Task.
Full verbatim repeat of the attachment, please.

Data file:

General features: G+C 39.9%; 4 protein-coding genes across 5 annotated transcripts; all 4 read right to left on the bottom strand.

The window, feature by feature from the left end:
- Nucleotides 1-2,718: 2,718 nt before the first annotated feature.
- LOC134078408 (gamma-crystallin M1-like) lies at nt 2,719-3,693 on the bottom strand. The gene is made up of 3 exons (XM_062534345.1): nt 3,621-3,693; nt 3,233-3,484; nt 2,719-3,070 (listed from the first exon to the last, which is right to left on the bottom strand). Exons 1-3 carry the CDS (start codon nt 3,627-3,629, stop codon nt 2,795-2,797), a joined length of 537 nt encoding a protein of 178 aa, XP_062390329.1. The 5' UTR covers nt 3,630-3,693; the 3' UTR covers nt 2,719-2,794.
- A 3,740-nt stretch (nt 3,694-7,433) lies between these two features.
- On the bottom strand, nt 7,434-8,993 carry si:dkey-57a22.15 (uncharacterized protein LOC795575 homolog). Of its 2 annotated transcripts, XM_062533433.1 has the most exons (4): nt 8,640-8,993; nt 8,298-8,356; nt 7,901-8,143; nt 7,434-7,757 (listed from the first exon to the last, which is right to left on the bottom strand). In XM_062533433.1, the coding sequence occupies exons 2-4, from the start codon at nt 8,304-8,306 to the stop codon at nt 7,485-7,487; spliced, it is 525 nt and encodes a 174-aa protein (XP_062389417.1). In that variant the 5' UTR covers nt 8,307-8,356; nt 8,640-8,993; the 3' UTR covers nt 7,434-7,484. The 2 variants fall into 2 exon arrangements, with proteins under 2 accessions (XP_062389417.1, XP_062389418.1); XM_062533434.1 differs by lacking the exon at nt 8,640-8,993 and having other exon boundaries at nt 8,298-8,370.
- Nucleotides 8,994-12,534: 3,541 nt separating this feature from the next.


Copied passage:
General features: G+C 39.9%; 4 protein-coding genes across 5 annotated transcripts; all 4 read right to left on the bottom strand.

The window, feature by feature from the left end:
- Nucleotides 1-2,718: 2,718 nt before the first annotated feature.
- LOC134078408 (gamma-crystallin M1-like) lies at nt 2,719-3,693 on the bottom strand. The gene is made up of 3 exons (XM_062534345.1): nt 3,621-3,693; nt 3,233-3,484; nt 2,719-3,070 (listed from the first exon to the last, which is right to left on the bottom strand). Exons 1-3 carry the CDS (start codon nt 3,627-3,629, stop codon nt 2,795-2,797), a joined length of 537 nt encoding a protein of 178 aa, XP_062390329.1. The 5' UTR covers nt 3,630-3,693; the 3' UTR covers nt 2,719-2,794.
- A 3,740-nt stretch (nt 3,694-7,433) lies between these two features.
- On the bottom strand, nt 7,434-8,993 carry si:dkey-57a22.15 (uncharacterized protein LOC795575 homolog). Of its 2 annotated transcripts, XM_062533433.1 has the most exons (4): nt 8,640-8,993; nt 8,298-8,356; nt 7,901-8,143; nt 7,434-7,757 (listed from the first exon to the last, which is right to left on the bottom strand). In XM_062533433.1, the coding sequence occupies exons 2-4, from the start codon at nt 8,304-8,306 to the stop codon at nt 7,485-7,487; spliced, it is 525 nt and encodes a 174-aa protein (XP_062389417.1). In that variant the 5' UTR covers nt 8,307-8,356; nt 8,640-8,993; the 3' UTR covers nt 7,434-7,484. The 2 variants fall into 2 exon arrangements, with proteins under 2 accessions (XP_062389417.1, XP_062389418.1); XM_062533434.1 differs by lacking the exon at nt 8,640-8,993 and having other exon boundaries at nt 8,298-8,370.
- Nucleotides 8,994-12,534: 3,541 nt separating this feature from the next.